Human rights organisation Amnesty International has voiced strong criticism of the Dutch practise of locking asylum seekers and illegal immigrants up in secure accommodation in the hope they can be deported, saying it has become a ‘tool of deterence and punishment’.
In the Netherlands, detention periods of over one year are no longer exceptional, the organisation says. Some 20,000 immigrants and asylum seekers are locked up every year.
‘Current efforts to address irregular migration are increasingly placed in …context where migrants are depicted as an enemy and discussions on the issue are peppered with war vocabulary,’ Amnesty says.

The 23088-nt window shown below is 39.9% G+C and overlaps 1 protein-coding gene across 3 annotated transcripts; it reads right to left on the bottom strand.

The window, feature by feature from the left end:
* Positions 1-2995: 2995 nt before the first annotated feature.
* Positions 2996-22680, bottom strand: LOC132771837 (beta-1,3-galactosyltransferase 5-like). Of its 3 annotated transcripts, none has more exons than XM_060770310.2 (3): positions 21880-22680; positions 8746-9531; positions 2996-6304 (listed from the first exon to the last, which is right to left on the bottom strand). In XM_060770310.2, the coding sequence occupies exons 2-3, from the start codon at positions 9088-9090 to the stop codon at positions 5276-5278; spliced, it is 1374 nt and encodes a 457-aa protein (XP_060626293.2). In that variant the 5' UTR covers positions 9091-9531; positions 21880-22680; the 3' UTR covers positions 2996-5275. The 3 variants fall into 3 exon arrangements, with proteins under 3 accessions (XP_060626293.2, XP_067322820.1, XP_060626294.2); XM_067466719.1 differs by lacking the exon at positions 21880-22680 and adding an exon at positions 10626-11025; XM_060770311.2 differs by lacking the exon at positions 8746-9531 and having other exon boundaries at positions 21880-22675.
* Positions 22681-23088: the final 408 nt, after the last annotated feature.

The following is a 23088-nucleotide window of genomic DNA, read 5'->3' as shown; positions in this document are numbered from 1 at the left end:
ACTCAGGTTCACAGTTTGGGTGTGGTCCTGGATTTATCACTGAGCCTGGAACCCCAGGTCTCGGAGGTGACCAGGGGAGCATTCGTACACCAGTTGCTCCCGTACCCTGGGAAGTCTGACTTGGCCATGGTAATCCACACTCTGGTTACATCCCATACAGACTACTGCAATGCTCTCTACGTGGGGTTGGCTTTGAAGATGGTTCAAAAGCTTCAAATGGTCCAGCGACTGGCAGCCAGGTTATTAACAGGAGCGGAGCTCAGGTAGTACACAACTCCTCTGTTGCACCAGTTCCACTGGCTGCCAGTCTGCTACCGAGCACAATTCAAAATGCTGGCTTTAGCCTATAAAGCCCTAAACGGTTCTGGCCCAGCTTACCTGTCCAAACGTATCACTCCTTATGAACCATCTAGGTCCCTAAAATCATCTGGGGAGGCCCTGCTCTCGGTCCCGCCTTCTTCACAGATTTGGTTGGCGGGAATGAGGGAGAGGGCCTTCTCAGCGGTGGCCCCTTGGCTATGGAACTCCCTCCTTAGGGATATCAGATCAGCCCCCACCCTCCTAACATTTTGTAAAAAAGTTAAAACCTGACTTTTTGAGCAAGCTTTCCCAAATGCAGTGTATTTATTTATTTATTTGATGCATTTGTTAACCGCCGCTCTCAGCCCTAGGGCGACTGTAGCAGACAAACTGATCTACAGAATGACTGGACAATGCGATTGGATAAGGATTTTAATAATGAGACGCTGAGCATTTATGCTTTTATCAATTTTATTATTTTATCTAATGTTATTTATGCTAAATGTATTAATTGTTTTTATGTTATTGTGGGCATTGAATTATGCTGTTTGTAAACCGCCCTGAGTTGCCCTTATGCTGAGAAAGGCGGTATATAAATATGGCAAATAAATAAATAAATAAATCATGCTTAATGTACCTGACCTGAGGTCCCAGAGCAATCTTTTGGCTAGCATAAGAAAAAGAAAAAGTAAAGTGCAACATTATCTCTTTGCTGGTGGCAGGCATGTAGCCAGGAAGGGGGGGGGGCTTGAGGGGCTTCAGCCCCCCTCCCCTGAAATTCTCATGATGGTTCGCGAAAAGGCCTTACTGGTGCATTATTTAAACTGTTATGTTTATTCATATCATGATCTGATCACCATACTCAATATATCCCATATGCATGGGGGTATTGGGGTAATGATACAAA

And the use of detention centres means ‘irregular migrants and (rejected) asylum seekers encounter an increasing atmosphere of criminalisation… generating stereotyped and xenophobic images towards migrants and asylum seekers in general.’
Junior justice minister Nebahat Albayrak said in a reaction to news agency ANP that she had already taken steps to keep families with children out of detention centres. The Netherlands would also adopt EU guidelines which say detention may last a maximum 18 months, she said.
Changes to Dutch immigration and asylum law resulted in under 10,000 people applying for refugee status last year, compared with 43,000 in 2000. Last year 14,000 people were ‘forcibly returned’ and 5,000 left voluntarily.
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